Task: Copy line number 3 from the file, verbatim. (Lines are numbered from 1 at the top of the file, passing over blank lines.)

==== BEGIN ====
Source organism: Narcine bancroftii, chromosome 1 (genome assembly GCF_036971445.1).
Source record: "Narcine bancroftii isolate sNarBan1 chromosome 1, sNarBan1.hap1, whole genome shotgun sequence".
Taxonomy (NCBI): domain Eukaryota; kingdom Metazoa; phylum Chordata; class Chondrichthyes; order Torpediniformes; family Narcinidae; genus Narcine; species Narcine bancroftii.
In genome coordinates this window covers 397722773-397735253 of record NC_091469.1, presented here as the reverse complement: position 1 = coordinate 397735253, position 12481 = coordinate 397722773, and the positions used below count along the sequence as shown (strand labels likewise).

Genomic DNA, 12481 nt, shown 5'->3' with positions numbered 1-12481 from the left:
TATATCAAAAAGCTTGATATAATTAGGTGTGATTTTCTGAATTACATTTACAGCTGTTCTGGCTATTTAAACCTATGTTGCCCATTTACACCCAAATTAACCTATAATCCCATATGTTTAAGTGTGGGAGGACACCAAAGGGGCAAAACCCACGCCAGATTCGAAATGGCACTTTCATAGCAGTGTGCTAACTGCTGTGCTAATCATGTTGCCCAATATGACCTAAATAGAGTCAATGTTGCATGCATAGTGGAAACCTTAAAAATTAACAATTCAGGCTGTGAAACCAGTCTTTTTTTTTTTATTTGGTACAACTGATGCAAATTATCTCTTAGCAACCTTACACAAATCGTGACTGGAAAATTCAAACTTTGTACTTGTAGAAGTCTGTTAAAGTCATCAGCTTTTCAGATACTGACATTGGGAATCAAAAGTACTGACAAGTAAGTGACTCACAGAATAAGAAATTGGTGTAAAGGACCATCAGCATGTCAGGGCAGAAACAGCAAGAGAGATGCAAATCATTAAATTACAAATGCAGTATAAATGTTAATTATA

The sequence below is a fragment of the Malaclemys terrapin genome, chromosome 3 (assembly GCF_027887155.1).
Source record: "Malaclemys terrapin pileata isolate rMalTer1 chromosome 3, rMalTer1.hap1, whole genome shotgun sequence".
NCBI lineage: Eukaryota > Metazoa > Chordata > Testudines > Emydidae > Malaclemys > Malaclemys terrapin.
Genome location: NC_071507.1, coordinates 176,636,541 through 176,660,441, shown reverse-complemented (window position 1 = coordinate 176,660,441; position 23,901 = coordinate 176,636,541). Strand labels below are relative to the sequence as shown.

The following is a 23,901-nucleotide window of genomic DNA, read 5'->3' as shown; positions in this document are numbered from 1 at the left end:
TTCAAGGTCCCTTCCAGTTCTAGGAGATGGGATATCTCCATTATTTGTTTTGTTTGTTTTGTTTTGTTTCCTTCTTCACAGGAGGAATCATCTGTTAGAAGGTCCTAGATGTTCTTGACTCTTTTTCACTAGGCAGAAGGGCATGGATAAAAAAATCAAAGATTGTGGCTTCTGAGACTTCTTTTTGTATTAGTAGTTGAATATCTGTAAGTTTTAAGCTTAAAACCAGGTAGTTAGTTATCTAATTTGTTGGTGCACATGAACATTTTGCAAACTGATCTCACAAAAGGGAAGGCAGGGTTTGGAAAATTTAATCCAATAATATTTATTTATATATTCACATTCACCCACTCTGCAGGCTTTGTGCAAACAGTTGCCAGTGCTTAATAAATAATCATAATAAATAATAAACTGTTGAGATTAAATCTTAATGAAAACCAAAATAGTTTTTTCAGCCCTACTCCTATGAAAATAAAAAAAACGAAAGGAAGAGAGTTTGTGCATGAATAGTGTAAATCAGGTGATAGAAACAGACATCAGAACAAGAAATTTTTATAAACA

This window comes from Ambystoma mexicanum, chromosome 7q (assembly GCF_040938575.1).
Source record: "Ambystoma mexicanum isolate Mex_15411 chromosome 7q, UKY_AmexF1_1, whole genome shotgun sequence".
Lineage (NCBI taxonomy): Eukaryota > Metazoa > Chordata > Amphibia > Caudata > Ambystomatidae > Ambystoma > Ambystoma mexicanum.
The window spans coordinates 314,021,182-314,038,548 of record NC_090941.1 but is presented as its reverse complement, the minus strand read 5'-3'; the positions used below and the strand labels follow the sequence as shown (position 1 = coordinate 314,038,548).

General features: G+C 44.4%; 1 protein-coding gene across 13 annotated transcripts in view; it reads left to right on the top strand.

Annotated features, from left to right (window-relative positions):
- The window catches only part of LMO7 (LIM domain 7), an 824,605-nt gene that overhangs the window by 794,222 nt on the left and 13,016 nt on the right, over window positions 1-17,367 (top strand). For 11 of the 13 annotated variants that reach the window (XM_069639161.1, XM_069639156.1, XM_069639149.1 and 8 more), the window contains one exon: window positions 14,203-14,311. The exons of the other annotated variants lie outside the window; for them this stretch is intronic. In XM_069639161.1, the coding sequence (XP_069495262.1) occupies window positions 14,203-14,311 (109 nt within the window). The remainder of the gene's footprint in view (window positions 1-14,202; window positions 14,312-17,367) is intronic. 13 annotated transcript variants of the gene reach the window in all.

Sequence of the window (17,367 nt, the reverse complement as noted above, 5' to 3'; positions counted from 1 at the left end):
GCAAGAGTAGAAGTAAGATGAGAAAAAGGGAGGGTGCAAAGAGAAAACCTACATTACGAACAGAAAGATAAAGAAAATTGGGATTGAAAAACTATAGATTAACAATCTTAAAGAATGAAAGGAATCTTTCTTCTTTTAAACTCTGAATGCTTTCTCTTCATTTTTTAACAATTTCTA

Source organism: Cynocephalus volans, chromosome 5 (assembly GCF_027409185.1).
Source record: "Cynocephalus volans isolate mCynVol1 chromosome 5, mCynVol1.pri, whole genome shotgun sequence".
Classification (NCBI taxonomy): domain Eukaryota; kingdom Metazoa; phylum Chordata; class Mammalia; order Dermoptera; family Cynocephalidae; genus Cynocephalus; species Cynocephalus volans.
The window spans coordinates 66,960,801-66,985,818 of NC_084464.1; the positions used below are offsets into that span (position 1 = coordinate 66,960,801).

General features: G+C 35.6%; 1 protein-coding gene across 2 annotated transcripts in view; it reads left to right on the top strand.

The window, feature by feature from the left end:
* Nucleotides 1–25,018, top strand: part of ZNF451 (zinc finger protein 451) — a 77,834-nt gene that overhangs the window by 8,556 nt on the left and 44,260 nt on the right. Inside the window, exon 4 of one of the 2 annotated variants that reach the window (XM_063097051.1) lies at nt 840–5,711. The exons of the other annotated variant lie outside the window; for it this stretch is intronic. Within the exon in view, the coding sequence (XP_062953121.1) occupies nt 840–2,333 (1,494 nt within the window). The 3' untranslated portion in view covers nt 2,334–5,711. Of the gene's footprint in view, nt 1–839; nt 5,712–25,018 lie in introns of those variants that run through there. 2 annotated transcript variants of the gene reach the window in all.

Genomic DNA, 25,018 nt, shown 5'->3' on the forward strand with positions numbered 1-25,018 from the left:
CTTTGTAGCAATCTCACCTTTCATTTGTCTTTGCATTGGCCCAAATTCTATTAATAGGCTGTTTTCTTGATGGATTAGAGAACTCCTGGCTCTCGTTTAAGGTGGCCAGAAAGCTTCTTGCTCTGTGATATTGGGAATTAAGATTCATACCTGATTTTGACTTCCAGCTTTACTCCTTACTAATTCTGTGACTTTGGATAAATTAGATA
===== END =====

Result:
Taxonomy (NCBI): domain Eukaryota; kingdom Metazoa; phylum Chordata; class Chondrichthyes; order Torpediniformes; family Narcinidae; genus Narcine; species Narcine bancroftii.